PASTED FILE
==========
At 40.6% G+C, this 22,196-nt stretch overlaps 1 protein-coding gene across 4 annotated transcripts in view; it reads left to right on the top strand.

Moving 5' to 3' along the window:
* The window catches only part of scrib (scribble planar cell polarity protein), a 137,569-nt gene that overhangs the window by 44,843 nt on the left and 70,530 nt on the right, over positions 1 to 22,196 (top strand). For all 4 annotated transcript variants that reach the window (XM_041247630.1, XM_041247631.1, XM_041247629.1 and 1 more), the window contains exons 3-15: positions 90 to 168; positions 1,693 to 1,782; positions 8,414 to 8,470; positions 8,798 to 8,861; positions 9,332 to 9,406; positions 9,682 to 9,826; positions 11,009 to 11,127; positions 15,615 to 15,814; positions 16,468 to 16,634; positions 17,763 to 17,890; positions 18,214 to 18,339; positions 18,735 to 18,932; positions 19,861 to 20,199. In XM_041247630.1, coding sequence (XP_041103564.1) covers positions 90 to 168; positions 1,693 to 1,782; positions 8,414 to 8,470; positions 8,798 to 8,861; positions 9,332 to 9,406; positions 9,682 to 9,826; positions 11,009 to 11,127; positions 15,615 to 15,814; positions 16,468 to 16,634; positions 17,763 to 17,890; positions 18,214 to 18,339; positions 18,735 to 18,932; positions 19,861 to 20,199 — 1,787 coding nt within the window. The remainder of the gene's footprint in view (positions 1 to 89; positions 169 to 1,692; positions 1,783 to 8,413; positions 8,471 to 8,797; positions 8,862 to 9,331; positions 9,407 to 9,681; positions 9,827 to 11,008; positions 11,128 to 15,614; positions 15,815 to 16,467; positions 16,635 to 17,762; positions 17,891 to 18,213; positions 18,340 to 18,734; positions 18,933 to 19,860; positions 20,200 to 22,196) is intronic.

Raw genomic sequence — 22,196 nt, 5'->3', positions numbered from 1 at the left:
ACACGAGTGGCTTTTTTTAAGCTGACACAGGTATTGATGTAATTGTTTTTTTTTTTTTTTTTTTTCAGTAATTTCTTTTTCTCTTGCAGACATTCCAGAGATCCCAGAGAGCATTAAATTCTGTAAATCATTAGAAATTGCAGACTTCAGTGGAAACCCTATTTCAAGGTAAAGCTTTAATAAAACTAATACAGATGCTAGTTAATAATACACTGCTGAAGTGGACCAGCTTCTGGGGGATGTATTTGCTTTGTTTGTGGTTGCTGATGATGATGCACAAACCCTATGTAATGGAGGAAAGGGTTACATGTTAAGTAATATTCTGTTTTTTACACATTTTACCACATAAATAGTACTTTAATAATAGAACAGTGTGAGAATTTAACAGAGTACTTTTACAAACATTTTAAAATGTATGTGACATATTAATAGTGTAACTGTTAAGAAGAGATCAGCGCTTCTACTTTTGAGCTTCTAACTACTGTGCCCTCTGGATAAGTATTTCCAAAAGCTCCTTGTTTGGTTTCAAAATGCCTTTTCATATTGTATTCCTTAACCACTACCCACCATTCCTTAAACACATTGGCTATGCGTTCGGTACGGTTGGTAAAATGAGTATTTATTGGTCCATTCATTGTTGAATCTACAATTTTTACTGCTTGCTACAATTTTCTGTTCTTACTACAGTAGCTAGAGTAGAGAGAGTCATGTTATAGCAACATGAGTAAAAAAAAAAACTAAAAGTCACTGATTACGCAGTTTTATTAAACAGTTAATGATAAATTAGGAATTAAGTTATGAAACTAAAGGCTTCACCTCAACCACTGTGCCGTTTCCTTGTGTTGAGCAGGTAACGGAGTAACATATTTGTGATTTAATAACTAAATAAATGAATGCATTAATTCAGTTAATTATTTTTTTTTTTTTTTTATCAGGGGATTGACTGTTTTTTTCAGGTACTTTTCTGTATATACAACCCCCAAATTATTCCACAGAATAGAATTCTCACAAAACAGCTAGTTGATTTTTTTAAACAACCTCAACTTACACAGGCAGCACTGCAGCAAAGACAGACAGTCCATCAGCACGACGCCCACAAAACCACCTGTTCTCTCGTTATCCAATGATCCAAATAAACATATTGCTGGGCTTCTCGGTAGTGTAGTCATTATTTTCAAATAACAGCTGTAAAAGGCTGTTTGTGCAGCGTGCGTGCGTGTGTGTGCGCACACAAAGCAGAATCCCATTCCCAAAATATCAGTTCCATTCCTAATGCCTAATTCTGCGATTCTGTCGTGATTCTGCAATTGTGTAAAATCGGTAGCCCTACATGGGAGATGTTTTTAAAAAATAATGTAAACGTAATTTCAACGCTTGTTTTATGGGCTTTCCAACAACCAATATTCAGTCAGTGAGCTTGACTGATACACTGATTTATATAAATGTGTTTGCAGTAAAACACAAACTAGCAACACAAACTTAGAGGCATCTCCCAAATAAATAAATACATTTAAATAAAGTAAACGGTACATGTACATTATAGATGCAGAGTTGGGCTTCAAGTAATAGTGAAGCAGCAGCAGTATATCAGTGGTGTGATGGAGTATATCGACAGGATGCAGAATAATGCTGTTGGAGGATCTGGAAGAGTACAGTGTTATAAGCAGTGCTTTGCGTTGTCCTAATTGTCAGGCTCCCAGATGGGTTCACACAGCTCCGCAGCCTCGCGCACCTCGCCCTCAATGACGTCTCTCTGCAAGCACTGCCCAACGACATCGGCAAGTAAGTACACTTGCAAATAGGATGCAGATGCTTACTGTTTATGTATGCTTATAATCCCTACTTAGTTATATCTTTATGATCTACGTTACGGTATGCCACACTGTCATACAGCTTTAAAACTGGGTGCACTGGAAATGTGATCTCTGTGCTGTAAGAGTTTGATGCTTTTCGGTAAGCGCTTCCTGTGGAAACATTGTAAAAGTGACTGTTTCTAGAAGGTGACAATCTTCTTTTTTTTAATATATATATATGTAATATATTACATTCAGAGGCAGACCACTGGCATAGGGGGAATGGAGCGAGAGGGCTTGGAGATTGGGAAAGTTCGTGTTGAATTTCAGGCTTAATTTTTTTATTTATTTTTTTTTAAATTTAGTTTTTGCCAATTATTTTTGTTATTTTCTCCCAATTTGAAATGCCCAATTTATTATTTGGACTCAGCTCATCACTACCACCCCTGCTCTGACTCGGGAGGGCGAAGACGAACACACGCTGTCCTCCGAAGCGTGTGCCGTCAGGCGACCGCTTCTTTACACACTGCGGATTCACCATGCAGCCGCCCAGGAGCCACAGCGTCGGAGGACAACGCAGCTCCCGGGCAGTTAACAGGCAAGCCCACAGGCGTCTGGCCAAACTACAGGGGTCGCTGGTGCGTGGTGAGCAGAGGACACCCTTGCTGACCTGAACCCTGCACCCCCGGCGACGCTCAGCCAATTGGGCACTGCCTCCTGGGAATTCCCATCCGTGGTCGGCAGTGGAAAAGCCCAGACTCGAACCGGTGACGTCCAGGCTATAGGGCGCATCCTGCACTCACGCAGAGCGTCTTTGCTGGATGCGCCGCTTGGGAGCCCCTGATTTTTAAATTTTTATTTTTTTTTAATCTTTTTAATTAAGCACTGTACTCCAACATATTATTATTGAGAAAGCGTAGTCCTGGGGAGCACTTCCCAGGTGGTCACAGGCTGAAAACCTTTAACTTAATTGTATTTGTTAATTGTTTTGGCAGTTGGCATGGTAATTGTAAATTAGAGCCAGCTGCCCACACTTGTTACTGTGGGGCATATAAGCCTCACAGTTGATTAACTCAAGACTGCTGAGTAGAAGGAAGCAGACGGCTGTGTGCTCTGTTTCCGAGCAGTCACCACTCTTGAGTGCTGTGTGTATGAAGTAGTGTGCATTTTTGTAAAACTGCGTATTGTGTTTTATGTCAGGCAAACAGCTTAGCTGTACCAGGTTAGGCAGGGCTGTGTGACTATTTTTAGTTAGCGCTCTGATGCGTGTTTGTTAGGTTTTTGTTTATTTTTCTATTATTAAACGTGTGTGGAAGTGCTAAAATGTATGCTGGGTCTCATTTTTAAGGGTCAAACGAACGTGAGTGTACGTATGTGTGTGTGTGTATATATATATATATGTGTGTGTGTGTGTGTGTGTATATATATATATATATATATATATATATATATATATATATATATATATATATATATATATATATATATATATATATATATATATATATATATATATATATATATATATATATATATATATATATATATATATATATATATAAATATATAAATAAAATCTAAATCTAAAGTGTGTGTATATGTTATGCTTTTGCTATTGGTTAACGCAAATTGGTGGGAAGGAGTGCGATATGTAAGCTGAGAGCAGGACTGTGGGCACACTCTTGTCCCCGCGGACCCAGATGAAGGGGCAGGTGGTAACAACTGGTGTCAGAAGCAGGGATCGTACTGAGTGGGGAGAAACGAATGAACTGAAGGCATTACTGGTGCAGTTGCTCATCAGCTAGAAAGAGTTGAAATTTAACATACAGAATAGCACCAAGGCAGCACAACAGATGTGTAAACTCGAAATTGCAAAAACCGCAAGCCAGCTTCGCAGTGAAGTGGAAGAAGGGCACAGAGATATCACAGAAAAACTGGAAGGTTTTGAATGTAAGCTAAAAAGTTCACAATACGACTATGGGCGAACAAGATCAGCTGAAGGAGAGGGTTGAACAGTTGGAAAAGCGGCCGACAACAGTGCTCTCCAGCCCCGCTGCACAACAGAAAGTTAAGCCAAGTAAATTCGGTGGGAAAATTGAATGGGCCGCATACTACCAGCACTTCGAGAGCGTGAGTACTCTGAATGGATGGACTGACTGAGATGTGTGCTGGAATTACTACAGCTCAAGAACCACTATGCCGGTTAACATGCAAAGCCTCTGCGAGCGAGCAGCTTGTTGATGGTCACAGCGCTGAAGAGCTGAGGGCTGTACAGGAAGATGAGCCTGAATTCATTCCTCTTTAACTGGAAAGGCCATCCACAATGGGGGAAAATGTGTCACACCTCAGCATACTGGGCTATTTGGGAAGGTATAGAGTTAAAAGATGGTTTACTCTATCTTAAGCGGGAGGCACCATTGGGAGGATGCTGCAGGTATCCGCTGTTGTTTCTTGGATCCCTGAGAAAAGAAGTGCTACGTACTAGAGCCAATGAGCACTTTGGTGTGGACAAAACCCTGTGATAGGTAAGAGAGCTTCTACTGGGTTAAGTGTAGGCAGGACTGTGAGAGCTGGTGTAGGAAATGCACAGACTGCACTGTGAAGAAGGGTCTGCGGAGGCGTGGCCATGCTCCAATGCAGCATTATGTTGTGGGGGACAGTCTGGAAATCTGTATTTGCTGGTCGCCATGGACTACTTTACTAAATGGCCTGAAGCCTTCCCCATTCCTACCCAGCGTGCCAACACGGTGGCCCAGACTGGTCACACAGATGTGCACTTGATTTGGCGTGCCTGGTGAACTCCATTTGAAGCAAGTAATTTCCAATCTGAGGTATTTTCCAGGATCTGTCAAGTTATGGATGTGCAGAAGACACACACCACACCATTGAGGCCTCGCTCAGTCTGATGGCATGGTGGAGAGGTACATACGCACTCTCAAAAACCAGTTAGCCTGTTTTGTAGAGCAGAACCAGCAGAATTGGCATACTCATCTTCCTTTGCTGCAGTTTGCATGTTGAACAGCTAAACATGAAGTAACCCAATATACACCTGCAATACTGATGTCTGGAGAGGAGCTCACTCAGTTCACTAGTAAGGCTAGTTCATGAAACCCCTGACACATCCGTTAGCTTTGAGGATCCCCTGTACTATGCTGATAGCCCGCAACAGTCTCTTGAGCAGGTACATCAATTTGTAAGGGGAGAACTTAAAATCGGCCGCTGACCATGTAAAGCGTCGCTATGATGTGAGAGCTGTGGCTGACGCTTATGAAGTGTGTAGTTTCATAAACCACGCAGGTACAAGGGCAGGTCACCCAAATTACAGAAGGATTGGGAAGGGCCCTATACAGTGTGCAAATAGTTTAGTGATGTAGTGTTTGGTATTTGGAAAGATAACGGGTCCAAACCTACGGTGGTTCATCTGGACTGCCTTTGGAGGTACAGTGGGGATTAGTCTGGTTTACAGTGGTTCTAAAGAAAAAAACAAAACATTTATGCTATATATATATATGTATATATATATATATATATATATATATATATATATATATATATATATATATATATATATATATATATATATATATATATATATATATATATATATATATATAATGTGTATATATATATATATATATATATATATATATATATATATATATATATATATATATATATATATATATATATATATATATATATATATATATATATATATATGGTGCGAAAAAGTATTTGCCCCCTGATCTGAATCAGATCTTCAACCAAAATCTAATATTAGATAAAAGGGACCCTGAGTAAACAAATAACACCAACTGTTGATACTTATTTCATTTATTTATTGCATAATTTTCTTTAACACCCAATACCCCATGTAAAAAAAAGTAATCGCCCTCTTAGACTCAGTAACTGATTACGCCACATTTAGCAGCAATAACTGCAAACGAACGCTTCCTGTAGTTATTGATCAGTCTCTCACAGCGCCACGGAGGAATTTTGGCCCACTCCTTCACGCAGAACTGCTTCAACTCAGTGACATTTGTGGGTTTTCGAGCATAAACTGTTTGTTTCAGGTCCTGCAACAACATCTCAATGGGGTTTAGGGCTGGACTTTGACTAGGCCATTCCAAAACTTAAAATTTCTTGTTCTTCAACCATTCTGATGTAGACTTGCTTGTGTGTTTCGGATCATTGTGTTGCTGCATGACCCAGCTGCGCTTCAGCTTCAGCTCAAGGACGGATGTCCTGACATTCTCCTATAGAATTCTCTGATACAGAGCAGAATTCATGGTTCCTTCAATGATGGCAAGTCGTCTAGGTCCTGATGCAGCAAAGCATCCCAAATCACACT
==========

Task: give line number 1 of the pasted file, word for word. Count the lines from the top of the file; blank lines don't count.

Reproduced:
At 40.6% G+C, this 22,196-nt stretch overlaps 1 protein-coding gene across 4 annotated transcripts in view; it reads left to right on the top strand.